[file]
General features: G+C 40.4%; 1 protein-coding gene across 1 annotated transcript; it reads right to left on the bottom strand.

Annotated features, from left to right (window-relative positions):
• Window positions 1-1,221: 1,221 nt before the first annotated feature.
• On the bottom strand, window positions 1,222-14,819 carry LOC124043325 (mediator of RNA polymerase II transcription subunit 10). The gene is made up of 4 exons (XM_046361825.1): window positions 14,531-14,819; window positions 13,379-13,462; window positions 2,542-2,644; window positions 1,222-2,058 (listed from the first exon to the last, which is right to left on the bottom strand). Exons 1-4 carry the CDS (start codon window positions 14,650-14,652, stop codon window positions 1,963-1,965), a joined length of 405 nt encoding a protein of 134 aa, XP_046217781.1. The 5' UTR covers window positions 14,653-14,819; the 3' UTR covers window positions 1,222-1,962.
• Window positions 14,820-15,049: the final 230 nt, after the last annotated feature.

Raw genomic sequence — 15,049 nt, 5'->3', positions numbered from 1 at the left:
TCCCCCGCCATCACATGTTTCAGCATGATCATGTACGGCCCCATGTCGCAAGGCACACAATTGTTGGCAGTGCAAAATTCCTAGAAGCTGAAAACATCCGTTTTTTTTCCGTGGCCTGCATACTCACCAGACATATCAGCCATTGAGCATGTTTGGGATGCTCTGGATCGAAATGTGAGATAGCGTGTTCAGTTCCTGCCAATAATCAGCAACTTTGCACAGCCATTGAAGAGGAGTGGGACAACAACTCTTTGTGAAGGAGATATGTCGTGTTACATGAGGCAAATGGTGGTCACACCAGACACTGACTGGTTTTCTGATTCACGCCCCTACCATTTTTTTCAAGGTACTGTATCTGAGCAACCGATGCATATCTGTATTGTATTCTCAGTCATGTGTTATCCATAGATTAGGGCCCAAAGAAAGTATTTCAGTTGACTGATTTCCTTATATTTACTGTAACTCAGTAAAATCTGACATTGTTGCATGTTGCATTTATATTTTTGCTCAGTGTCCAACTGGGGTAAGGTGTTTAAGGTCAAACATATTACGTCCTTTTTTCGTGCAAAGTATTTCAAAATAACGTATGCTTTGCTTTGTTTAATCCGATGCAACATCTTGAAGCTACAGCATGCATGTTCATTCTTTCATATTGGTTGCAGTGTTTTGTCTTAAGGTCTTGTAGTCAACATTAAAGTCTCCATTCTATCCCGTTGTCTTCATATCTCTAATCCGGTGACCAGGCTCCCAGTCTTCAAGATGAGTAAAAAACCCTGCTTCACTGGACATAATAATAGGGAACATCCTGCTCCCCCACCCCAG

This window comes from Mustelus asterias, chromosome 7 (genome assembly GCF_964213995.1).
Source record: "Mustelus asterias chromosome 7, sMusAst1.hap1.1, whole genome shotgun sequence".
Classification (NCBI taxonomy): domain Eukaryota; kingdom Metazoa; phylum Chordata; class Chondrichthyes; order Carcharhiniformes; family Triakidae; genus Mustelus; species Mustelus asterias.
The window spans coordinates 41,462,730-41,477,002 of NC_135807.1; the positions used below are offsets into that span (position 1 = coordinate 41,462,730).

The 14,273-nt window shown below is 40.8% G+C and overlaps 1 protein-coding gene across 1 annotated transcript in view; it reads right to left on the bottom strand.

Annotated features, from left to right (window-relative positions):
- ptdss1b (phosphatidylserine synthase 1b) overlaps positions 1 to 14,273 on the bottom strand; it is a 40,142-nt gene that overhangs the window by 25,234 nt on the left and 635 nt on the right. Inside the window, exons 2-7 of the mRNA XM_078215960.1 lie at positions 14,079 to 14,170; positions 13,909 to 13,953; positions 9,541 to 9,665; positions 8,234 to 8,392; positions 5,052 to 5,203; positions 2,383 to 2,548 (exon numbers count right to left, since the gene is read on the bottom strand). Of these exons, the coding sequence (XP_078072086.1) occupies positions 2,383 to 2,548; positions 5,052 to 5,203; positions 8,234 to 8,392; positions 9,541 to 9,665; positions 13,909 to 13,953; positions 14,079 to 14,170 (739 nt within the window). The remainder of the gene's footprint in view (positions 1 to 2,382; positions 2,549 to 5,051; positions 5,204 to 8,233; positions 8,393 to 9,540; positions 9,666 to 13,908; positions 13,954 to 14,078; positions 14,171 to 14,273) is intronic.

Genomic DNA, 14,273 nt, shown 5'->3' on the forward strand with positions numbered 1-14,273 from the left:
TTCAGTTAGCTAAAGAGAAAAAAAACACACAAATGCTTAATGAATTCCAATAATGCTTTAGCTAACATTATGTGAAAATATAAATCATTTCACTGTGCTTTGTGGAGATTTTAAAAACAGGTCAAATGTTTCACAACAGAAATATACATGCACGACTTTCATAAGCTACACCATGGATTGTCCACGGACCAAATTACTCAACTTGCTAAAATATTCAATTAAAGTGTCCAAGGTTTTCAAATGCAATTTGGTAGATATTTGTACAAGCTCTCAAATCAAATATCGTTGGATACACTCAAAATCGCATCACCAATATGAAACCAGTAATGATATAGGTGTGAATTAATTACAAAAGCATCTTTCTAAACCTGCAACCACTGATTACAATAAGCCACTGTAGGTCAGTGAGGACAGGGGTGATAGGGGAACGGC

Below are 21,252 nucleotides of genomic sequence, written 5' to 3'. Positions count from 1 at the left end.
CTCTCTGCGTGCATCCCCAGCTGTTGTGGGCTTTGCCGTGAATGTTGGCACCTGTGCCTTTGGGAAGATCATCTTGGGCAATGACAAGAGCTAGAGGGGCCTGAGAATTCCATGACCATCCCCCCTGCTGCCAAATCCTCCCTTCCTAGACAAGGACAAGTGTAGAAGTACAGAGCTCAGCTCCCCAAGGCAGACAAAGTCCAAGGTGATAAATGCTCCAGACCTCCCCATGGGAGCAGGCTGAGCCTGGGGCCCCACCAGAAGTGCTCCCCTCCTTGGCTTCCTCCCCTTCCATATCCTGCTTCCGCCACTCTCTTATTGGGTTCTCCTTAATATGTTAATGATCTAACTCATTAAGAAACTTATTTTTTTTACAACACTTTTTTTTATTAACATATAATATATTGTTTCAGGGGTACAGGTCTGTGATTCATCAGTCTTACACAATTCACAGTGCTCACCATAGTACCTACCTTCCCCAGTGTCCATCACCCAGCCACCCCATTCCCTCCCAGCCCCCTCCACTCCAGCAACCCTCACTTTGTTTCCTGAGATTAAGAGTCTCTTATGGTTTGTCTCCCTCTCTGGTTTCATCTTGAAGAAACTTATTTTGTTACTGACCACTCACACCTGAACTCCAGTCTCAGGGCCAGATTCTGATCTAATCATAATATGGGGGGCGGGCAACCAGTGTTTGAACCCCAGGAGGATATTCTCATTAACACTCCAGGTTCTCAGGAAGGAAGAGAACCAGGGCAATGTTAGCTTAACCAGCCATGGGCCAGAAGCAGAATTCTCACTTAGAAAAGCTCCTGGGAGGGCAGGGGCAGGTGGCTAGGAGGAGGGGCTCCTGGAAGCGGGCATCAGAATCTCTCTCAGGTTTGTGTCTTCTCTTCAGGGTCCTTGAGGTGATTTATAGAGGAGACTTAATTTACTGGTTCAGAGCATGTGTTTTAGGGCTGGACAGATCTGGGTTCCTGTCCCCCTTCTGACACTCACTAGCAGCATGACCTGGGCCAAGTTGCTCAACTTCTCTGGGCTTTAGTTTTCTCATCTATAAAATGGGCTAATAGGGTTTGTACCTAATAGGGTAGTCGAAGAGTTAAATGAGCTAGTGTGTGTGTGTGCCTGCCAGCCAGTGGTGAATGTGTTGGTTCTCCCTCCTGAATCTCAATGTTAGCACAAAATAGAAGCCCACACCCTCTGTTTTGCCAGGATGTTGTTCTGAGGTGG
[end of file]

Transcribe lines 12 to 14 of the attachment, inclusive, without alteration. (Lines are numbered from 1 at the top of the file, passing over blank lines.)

The 14,273-nt window shown below is 40.8% G+C and overlaps 1 protein-coding gene across 1 annotated transcript in view; it reads right to left on the bottom strand.

Annotated features, from left to right (window-relative positions):
- ptdss1b (phosphatidylserine synthase 1b) overlaps positions 1 to 14,273 on the bottom strand; it is a 40,142-nt gene that overhangs the window by 25,234 nt on the left and 635 nt on the right. Inside the window, exons 2-7 of the mRNA XM_078215960.1 lie at positions 14,079 to 14,170; positions 13,909 to 13,953; positions 9,541 to 9,665; positions 8,234 to 8,392; positions 5,052 to 5,203; positions 2,383 to 2,548 (exon numbers count right to left, since the gene is read on the bottom strand). Of these exons, the coding sequence (XP_078072086.1) occupies positions 2,383 to 2,548; positions 5,052 to 5,203; positions 8,234 to 8,392; positions 9,541 to 9,665; positions 13,909 to 13,953; positions 14,079 to 14,170 (739 nt within the window). The remainder of the gene's footprint in view (positions 1 to 2,382; positions 2,549 to 5,051; positions 5,204 to 8,233; positions 8,393 to 9,540; positions 9,666 to 13,908; positions 13,954 to 14,078; positions 14,171 to 14,273) is intronic.